Jewish Mothers on Screen
The Jewish mother has been depicted as myth, matriarch and even monstrous. As one trawls through Hollywood, British films and even BT commercials what emerges is an extraordinary stereotype – overprotective, demanding, feeding, generally sexless, over emotional, materialistic and aspirational for her husband and children. This presentation featured archetypal Jewish mothers from the first talkie, The Jazz Singer, in the twenties to more recent films such as Suzie Gold via Exodus, Over Brooklyn the Bridge, Goodbye Columbus, New York Stories, The Bar Mitzvah Boy and many more. Are these creations affectionate reminiscences of Jewish sons or just downright malicious – and if so, why do we still laugh?
Trudy Gold is Chief Executive and Senior Lecturer in Modern Jewish History at the London Jewish Cultural Centre.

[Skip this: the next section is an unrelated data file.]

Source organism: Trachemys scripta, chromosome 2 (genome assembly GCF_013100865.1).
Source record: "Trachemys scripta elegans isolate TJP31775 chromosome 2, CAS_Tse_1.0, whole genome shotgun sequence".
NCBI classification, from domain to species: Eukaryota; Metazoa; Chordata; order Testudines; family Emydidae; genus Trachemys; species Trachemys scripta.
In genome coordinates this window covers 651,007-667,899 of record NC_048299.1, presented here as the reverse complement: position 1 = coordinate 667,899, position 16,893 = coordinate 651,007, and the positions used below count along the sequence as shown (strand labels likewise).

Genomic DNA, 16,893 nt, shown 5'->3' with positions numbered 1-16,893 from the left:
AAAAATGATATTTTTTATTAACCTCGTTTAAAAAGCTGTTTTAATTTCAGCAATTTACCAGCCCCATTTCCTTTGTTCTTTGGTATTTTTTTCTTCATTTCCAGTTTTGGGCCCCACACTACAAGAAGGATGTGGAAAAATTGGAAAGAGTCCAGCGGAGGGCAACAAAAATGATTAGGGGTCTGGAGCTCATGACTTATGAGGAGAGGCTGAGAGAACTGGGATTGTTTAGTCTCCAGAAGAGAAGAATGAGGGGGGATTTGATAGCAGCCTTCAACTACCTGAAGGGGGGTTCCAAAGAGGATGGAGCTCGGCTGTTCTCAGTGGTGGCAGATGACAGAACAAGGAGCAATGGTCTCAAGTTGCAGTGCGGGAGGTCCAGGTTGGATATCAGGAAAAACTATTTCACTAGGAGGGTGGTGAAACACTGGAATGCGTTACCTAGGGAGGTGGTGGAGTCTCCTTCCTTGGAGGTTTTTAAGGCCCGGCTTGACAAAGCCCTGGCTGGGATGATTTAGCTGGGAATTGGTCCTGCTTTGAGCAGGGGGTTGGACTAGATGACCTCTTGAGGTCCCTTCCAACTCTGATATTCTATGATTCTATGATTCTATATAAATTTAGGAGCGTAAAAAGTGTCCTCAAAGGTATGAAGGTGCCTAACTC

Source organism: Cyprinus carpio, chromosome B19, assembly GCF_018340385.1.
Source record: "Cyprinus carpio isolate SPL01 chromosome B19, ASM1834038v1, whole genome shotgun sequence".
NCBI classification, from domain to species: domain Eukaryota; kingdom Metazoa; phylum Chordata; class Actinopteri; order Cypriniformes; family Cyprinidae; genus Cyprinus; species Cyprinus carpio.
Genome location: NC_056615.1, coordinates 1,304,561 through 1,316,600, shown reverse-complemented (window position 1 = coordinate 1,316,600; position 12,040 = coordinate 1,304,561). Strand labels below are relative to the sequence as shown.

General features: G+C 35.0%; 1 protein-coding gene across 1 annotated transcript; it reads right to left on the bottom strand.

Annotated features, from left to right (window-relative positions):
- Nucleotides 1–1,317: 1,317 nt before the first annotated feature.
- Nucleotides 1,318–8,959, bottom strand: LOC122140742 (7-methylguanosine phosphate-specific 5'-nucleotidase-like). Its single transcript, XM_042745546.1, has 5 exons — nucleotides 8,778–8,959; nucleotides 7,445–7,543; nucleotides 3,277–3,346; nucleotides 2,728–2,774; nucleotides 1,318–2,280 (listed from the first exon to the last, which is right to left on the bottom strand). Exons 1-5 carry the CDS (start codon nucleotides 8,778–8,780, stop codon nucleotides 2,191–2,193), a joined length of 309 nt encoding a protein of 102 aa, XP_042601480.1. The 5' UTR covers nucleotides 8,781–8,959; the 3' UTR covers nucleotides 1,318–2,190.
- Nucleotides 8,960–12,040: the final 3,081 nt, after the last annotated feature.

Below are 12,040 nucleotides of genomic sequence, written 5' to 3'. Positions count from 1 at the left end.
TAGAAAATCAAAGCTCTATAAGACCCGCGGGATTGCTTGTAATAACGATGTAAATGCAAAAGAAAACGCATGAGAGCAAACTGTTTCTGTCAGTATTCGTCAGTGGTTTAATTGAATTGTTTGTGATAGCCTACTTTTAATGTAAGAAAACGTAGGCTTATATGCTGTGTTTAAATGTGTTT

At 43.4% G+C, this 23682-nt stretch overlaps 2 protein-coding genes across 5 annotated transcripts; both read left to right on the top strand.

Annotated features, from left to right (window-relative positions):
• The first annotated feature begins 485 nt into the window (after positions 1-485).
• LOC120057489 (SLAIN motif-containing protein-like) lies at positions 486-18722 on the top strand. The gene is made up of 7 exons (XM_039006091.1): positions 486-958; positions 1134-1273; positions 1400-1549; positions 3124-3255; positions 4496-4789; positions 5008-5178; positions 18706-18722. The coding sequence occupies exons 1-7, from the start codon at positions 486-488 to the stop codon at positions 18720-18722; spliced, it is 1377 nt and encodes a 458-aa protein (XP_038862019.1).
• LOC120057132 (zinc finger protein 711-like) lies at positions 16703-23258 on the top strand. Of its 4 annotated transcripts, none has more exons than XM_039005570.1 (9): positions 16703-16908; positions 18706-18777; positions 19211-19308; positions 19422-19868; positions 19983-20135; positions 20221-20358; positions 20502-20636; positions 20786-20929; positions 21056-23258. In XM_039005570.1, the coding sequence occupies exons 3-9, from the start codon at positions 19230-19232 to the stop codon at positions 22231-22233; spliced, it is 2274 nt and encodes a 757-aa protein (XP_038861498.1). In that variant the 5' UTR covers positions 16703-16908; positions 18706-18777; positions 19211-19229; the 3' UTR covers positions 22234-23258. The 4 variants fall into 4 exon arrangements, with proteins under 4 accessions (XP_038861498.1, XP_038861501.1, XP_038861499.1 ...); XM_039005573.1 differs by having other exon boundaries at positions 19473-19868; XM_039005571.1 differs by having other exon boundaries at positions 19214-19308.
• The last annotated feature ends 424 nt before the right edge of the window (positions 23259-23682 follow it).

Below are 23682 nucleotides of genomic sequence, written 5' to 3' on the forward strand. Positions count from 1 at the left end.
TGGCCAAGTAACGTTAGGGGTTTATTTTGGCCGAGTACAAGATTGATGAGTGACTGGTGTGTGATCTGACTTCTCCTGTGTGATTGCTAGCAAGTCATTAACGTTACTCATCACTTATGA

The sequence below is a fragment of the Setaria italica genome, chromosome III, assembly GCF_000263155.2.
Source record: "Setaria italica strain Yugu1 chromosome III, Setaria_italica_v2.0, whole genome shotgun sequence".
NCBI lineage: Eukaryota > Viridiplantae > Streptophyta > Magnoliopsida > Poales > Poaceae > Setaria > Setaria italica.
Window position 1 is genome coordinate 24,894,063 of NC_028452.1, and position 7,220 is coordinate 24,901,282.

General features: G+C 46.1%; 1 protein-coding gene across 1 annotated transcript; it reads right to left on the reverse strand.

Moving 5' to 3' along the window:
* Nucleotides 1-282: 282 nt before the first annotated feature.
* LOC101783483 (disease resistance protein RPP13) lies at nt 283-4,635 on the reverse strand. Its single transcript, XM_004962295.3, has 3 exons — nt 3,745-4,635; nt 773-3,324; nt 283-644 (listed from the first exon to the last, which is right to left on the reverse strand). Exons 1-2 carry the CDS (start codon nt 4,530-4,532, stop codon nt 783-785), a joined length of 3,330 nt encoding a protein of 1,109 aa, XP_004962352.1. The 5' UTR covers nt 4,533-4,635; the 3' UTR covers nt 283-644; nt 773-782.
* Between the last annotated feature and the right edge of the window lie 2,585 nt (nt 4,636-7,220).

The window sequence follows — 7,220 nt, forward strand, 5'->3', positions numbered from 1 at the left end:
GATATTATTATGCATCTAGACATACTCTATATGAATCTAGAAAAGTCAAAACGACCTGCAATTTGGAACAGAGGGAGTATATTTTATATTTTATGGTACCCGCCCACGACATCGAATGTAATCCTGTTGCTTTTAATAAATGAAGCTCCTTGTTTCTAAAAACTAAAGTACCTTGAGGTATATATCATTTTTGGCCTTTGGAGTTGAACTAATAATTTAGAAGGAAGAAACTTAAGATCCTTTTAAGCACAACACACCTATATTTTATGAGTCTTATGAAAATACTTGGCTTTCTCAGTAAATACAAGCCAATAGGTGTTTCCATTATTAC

In association with London Jewish Cultural Centre
Film Archive at the LJCC:
The London Jewish Cultural Centre (LJCC) raises Jewish consciousness within the community with the most exciting educational programmes and cultural events for people of all ages. The Centre attracts world renowned teachers in addition to leading politicians, writers, journalists, commentators, actors and musicians.
In 1994, the LJCC introduced the LJCC Film Archive, the organized use of moving image with what is now considered to be the most extensive collection of Jewish related film in Europe.
Used by film makers and researchers, the Archive is organized into sections which provide valuable material to complement the LJCC's educational and cultural experience. From Hollywood to Eastern Europe, the collection reveals the rich wealth of Jewish life from the very early cinema to the present day. Off-air productions of both feature films and documentaries are fed into the Archive regularly.
In order to satisfy copywrite laws the Archive is licensed with the Education Recording Agency. Connections with other organisations include the British Schools and University Film and Video Council, The Imperial War Museum, The Steven Spielberg Archive and the United States Washington Congressional Library.
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